The xenon and/or argon compositions can be formulated as a gas (a xenon gas and/or argon gas) or as a nanoparticle (e.g., liposome) or nanosponge composition. For example, xenon gas administered to a subject (e.g., via inhalation) can contain between 0.5% to 35% xenon, 1% to 35% xenon, 2% to 35% xenon, or 5% to 35% xenon by volume, e.g., 10% to 35% xenon by volume, 10% to 35% xenon by volume, 10% to 30% xenon by volume, or 20% to 30% xenon by volume. An argon gas containing composition to be administered to a subject can contain between 10-75% argon by volume, e.g., 20-75% argon, 30-75% argon, 40-75% argon, 50-75% argon, 60-75% argon, or 65-75% argon. Xenon and/or argon gas administered to the subject can be balanced in part with oxygen gas (O2) (e.g., 20% to 35% by volume, 20% to 30% by volume, or 20% to 25% by volume), nitrogen gas (N2) (e.g., 25% to 75% by volume, 25% to 40% by volume, 30% to 70% by volume, 30% to 60% by volume, or 30% to 50% by volume). In some embodiments, xenon and/or argon gas administered contains 30% xenon and/or argon by volume, 30% oxygen (O2) by volume, and 40% nitrogen (N2) by volume or contains 30% xenon and/or argon by volume, 21% oxygen by volume, and 49% nitrogen by volume. Xenon and/or argon gas can also contain vaporized water (e.g., be humidified). In one embodiment, the concentration of oxygen is not lower than 21% by volume.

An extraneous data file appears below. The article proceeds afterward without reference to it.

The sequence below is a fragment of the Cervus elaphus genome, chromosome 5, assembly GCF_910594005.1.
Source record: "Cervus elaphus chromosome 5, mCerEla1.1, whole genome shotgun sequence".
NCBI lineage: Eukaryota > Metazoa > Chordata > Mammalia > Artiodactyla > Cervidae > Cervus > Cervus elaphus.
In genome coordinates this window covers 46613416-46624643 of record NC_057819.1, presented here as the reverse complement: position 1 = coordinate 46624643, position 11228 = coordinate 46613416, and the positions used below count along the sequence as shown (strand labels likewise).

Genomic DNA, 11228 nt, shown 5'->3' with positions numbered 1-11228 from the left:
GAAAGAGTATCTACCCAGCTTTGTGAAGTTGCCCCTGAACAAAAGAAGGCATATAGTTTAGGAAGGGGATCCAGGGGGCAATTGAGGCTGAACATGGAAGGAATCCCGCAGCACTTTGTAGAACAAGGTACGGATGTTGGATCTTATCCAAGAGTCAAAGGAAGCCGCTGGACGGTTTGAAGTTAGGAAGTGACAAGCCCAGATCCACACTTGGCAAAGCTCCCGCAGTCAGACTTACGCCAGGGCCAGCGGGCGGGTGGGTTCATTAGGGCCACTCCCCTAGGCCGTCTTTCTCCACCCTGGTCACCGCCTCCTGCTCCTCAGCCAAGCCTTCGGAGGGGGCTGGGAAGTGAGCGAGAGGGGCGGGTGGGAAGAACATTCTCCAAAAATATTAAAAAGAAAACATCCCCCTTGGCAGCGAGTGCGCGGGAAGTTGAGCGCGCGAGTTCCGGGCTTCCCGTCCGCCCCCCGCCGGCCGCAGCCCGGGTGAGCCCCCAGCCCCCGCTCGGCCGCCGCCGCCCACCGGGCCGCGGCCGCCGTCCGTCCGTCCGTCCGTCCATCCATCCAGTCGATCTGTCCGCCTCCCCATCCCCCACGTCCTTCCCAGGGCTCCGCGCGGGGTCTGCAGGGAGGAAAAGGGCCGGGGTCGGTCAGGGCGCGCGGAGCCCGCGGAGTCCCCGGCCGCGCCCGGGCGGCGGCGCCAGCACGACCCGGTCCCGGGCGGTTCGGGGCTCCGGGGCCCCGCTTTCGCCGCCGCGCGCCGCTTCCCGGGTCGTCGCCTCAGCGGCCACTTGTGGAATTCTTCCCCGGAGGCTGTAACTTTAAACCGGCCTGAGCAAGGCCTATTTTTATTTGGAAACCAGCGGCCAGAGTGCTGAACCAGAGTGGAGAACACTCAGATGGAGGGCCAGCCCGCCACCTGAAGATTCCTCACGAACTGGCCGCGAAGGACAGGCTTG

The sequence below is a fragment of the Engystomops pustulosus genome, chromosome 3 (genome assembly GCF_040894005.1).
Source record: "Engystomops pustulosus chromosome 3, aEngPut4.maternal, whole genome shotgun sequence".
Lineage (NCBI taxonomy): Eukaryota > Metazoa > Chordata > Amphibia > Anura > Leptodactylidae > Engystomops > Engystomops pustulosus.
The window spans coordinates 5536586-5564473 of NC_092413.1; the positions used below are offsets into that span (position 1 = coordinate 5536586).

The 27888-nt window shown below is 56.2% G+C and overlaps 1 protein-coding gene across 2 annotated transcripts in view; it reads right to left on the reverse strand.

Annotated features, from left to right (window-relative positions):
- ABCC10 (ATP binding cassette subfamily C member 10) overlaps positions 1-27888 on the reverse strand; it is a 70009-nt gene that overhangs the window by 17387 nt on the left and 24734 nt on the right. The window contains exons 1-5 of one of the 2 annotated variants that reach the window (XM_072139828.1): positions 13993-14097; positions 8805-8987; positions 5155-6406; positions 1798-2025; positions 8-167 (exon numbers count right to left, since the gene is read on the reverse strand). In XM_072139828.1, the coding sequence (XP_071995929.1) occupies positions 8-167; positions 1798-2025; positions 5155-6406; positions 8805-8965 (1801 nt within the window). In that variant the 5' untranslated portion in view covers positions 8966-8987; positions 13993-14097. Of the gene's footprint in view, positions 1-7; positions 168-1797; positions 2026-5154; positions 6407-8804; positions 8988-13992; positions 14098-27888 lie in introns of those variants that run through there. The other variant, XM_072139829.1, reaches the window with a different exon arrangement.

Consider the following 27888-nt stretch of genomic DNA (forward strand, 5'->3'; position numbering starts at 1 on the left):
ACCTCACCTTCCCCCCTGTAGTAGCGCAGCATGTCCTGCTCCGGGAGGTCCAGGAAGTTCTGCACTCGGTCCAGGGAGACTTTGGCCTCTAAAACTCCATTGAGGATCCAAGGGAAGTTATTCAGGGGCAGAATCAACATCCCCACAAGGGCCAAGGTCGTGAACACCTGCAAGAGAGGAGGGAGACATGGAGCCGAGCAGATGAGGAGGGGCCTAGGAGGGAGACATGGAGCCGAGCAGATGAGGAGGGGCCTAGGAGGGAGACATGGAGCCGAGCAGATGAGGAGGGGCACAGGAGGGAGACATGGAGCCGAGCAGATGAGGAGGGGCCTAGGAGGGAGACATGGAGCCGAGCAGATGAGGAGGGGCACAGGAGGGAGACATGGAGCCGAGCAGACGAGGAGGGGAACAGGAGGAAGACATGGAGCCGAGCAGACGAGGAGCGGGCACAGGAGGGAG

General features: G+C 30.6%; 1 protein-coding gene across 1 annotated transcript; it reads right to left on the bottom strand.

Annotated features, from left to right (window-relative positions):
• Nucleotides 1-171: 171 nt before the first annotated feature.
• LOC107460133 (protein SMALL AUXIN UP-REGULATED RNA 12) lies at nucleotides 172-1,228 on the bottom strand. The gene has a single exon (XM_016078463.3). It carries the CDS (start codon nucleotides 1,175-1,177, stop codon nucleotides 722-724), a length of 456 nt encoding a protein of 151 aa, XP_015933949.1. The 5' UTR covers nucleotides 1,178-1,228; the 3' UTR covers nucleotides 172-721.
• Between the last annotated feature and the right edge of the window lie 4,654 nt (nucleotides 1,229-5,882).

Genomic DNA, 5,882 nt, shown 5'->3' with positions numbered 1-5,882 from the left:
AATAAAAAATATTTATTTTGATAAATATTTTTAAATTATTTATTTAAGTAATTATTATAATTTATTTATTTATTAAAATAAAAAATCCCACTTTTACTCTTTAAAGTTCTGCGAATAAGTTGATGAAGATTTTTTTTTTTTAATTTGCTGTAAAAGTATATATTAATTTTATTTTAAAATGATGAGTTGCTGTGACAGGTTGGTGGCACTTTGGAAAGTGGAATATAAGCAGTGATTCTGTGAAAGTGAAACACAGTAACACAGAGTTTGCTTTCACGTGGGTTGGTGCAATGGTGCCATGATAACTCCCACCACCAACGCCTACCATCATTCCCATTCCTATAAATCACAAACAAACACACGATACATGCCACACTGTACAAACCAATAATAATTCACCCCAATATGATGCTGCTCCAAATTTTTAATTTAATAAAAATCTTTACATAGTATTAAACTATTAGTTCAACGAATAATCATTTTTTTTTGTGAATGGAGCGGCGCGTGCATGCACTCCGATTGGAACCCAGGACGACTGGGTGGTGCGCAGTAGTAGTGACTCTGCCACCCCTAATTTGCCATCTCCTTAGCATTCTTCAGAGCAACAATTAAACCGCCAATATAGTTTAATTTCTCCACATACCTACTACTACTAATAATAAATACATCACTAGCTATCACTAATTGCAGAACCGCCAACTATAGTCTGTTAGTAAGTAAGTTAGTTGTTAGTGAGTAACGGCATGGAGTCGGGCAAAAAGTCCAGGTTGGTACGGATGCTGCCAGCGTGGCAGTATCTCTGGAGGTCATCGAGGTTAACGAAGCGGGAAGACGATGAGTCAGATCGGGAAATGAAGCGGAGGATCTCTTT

In some embodiments, the xenon and/or argon gas that can be used in the methods described herein, can also contain one or more additional pharmaceutical agents or additional therapeutic agents (e.g., aerosolized therapeutic agents) for treating a psychiatric disorder or decreasing one or more of the symptoms of a psychiatric disorder as disclosed herein, and include but are not limited to, norepinephrine reuptake inhibitors, for example tomoxetine, reboxetine (Edronax or Vestra), duloxetine, venlafaxine (EFFEXOR™), and milnacipran (see, for example, U.S. Pat. No. 6,028,070, the contents of which are herein incorporated by reference), and those compounds that cause release of norepinephrine, for example amphetamine, dextroamphetamine (DEXEDRINE™), pemoline (CYLERT™), and methylphenidate (RITALIN™). Another class of such pharmacologic agents are those compounds that increase the level of acetylcholine in the brain, including, for example, compounds that block its breakdown. Examples of such compounds include, but are not limited to, donepezil HCl or E2020 (ARICEPT™) and tacrine (THA, COGNEX™), which inhibit cholinesterase activity.